Why So Few Undocumented Immigrants Make It Through College

CREDIT: ThinkProgress/ Esther Y. Lee

Undocumented immigrants who make it to college face a host of financial and logistical barriers. But they are dramatically more likely to succeed if they were beneficiaries of President Obama’s executive action program, according to a new Institute for Immigration, Globalization, and Education study.

In a survey of 909 undocumented undergraduate students across 34 states, the report authors found that a majority of undocumented students in the study reported worries about being detained or deported, with about half “personally knowing someone who had been deported including a parent or a sibling.” Undocumented undergraduates also reported higher levels of anxiety than the clinical cut off level for the “norm” population.

A vast majority of participants were “extremely concerned about financing their college education,” which inhibited their ability to succeed academically, the study pointed out. The vast majority — 90.3 percent — of undocumented students had a household annual income below $50,000. The College Board reported in a recent survey that a “moderate” college budget for an in-state public college averaged $23,410, while a budget at a private college averaged $46,272. The lack of access to in-state tuition or financial aid for many undocumented students has meant many must save up working for a long time before they can even attend college, or take time off during school to earn more money.

The president’s 2012 executive action known as the Deferred Action for Childhood Arrivals (DACA) program, which granted work authorization to undocumented immigrants, remedied some issues for survey participants. The study found that a majority of students reported higher rates of working, received grants and scholarships, and participated in internships that those students otherwise couldn’t do without legal presence. Requirements for the DACA program and other popular immigration reform bills require that applicants hold at least high school diplomas or GEDs.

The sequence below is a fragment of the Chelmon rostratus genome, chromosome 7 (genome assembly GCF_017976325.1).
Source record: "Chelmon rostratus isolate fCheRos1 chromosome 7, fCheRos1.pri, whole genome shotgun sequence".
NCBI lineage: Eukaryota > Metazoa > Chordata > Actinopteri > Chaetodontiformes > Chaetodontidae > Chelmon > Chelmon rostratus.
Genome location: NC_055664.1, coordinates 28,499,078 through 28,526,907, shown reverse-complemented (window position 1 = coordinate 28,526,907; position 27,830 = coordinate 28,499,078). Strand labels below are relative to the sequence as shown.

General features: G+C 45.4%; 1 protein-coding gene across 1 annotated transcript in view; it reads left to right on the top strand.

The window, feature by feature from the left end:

“I am undocumented and even though I’m a DACA recipient, DACA does not provide me a path to legal status,” Catalina Adorno, a student and organizer at New Jersey Youth for Immigrant Liberation, said during a panel on the study. She came to the United States when she was nine years old and now lives in New Jersey. Adorno is currently getting her Master’s in Science Education at Columbia University’s Teacher’s College and hopes to one day teach science to children.

“In New Jersey, you need to have Legal Permanent Resident (LPR) status to obtain a teaching certificate,” Adorno said. “I can’t teach at an university, so I started looking somewhere else. I’m in New York now. This is an issue that not only affects me, but a lot of other folks who want to obtain a professional license.”

The findings come at a time when the president’s deferred action programs are under attack by Republican lawmakers. At least 26 states filed a joint lawsuit to prevent the president from stop the president’s latest executive action which would broadly shield upwards of five million undocumented immigrants from deportation and provide them temporary work authorization. And Republican lawmakers introduced numerous amendments to eliminate the programs, which threatened to end Department of Homeland Security funding last month.

About 122,600 undocumented high school seniors attend high school every year, but only 31,850 are likely to attend a postsecondary institution each year. Of those, less than 2,000 are likely to graduate from college each year. In about 18 states, undocumented immigrants are able to pay the in-state tuition rate for public colleges, while in four states, those students can access state-funded financial aid. Those state laws, colloquially known as the state-level “DREAM Act,” have allowed undocumented students to access the same tuition rates as their peers. But some states like North Carolina, Georgia, Nevada, and Arkansas are states that lack beneficial tuition-equity laws and prevent undocumented students from either enrolling in some public colleges and universities (Georgia) or prohibits them from paying at the in-state tuition rate (Arizona).

In many other states, however, undocumented students are still fighting for financial access. Just this week, New York Gov. Andrew Cuomo (D) and other assembly leaders omitted financial aid funding for undocumented immigrants from the state budget. More than 50 undocumented college students and allies to went on a week-long hunger strike that ended Tuesday. According to a press release from the advocacy group The New York Immigration Coalition, the New York State DREAM Act would allow undocumented college students who meet certain criteria to be eligible for state financial aid. Without the financial aid, the group stated that “90 to 95 percent of New York undocumented youth graduating from high school this year won’t go to college. Of the 5 to 10 percent that do enroll in college every year, few graduate because of rising tuition rates and lack of financial support.”

“These are de facto American children in the most fundamental way,” Dr. Marcelo Suárez-Orozco, one the lead study author, said. “They are American in all aspects. An overwhelming 90 percent of respondents reported that they would become U.S. citizens if given the chance.”